Guidelines for Papers presented at the
1999 ORSNZ Conference
Joe J. Bloggs
Department of Operational Research
University of Anywhere
This document provides style guidelines for authors submitting papers to the 1999 Operational Research Society of New Zealand conference being held at the University of Waikato, Hamilton, New Zealand in the 10th and 11th December 1999.
1 Layout Guidelines
Papers submitted for inclusion in the proceedings of the annual conference of the New Zealand Operations Research Society should conform to the following guidelines as closely as possible. Authors are responsible for preparing their documents in "camera-ready" form. Laser-printer or similar quality is expected. All submissions are expected to be on paper. As we discuss later, we would also like a Web-ready copy submitted as a postscript or Adobe .pdf file.
Example documents are available in
This document specifies the font sizes and spacings required.
Your paper should use A4 paper with a 2.5cm margin at the top, a 1.5cm margin at the bottom, and 3cm margins left and right; this leaves 15cm of text per line. Do not put page numbers on your paper, but instead write the page numbers using a light pencil on the reverse of each page. Papers (including abstracts, tables, figures and references) are restricted to no more than 10 pages. Papers longer than this or otherwise not conforming to these guidelines will be returned to the authors for editing.
The paper title should be centred in 24 point Times. Author names and affiliations should also be centred, in 12pt Times, and separated from the title by one line.
An abstract of the paper should follow the names and affiliations. The abstract must not exceed 300 words, must not contain any references or technical symbols. The heading "Abstract" must be centred in 14 point bold Times. The abstract body should be justified in 12 point Times using a line spacing of 15 points. (If you can't get 15 point line-spacing, please use single line spacing.)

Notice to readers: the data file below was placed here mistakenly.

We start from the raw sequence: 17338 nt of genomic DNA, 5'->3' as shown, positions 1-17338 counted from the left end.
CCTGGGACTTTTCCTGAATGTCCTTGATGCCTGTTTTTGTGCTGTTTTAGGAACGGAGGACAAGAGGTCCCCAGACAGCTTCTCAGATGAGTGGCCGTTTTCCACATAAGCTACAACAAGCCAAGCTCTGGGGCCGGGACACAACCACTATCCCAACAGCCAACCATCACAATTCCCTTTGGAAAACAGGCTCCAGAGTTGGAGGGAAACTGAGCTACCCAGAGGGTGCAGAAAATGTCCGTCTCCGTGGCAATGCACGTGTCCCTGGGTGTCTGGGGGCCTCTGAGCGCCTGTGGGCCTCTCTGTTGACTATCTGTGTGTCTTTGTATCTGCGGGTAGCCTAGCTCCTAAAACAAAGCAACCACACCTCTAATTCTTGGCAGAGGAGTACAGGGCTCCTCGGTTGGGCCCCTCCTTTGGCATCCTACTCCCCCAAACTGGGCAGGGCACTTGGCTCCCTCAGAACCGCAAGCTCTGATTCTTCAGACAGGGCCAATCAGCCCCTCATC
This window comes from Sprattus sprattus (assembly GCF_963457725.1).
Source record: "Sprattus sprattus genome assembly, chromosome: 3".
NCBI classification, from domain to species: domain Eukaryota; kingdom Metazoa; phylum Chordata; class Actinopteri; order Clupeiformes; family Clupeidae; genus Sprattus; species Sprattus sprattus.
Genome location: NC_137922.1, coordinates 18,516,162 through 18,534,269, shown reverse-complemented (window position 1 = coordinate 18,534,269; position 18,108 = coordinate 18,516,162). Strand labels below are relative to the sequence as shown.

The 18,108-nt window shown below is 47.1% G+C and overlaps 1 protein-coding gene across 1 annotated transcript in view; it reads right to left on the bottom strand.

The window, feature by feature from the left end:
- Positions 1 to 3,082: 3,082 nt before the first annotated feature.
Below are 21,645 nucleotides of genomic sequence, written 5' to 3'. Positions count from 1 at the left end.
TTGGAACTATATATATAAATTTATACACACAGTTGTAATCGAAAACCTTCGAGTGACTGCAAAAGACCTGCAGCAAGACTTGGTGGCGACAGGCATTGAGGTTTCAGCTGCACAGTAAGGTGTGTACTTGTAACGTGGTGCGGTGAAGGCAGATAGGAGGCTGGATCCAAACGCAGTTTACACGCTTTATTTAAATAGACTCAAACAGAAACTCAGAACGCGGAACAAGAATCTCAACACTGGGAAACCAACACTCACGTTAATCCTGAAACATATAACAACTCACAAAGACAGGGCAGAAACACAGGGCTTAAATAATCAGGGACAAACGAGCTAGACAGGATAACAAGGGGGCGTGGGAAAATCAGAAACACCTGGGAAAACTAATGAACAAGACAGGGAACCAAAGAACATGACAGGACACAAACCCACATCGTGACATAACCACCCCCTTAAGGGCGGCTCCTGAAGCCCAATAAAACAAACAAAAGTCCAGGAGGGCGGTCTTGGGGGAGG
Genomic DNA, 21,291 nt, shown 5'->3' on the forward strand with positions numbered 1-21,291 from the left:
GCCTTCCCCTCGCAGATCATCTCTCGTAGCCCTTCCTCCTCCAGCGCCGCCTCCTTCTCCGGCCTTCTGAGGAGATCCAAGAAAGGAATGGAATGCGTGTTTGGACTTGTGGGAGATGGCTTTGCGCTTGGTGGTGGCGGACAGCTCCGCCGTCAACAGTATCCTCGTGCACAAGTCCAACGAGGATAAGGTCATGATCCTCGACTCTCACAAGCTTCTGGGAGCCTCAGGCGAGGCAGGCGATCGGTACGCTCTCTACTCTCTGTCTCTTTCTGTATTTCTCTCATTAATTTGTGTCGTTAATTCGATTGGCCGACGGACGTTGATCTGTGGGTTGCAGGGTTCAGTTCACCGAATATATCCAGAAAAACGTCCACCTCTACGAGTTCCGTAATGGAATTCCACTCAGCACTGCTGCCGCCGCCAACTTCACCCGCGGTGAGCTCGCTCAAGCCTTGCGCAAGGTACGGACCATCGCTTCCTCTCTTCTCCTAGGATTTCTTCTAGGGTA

1.1 Section Headings
Each section should be numbered and named, with section titles in 14 point bold Times and sub-section titles in 12 point bold Times. There should be a 20 point space above and an 8 point space below each section title (or 1 line above and below if you can't achieve this). Please do not over-organise your paper by including more than one level of subheadings. That is, subsections 1.1, 1.2, 1.3, etc. are allowed, but not subsections 1.1.1, 1.2.3 etc.
The body text should be justified 12 point Times on a line of 15 points. (As before, use single line spacing if you can't get 15 point spacing.) Paragraphs following a heading should not be indented.
Subsequent paragraphs should have a 6mm indent with no spacing above or below the paragraph. Footnotes should be numbered consecutively through the document.
Diagrams and tables must be included in-line as near to the first point of reference as possible, as illustrated by Figure 1. They should be centred and have consecutively numbered and centred captions in 12 point Times.
Figure 1. Figures and their captions must be centred.
References should be numbered in the text , and appear alphabetically ordered at the end of the article in the style shown below.
To aid legibility and consistency, all text should be in Times; the use of multiple fonts is distracting. The use of all capitals slows reader comprehension and should be avoided. Do not use underlining - italics or bold should be used if emphasis is required. Please remember to use spelling and grammar checkers.
1.2 Submission of Web-ready Files
We shall be making the papers available on the Web in either Adobe PDF format or as postscript (.ps) files. Please Email a version of your file in either of these formats to [email protected]
Acknowledgments may appear in an un-numbered section immediately preceding the references.
 R. Aris, G.L. Nemhauser, and D.J. Wilde, "Optimization of multistage cyclic and branching systems by serial procedures" , Annals of the Institute of Chemical Engineering, 10 (1964), 913-919.
 G.B. Dantzig, Linear Programming and Extensions, Princeton University Press, Princeton, N.J., 1963.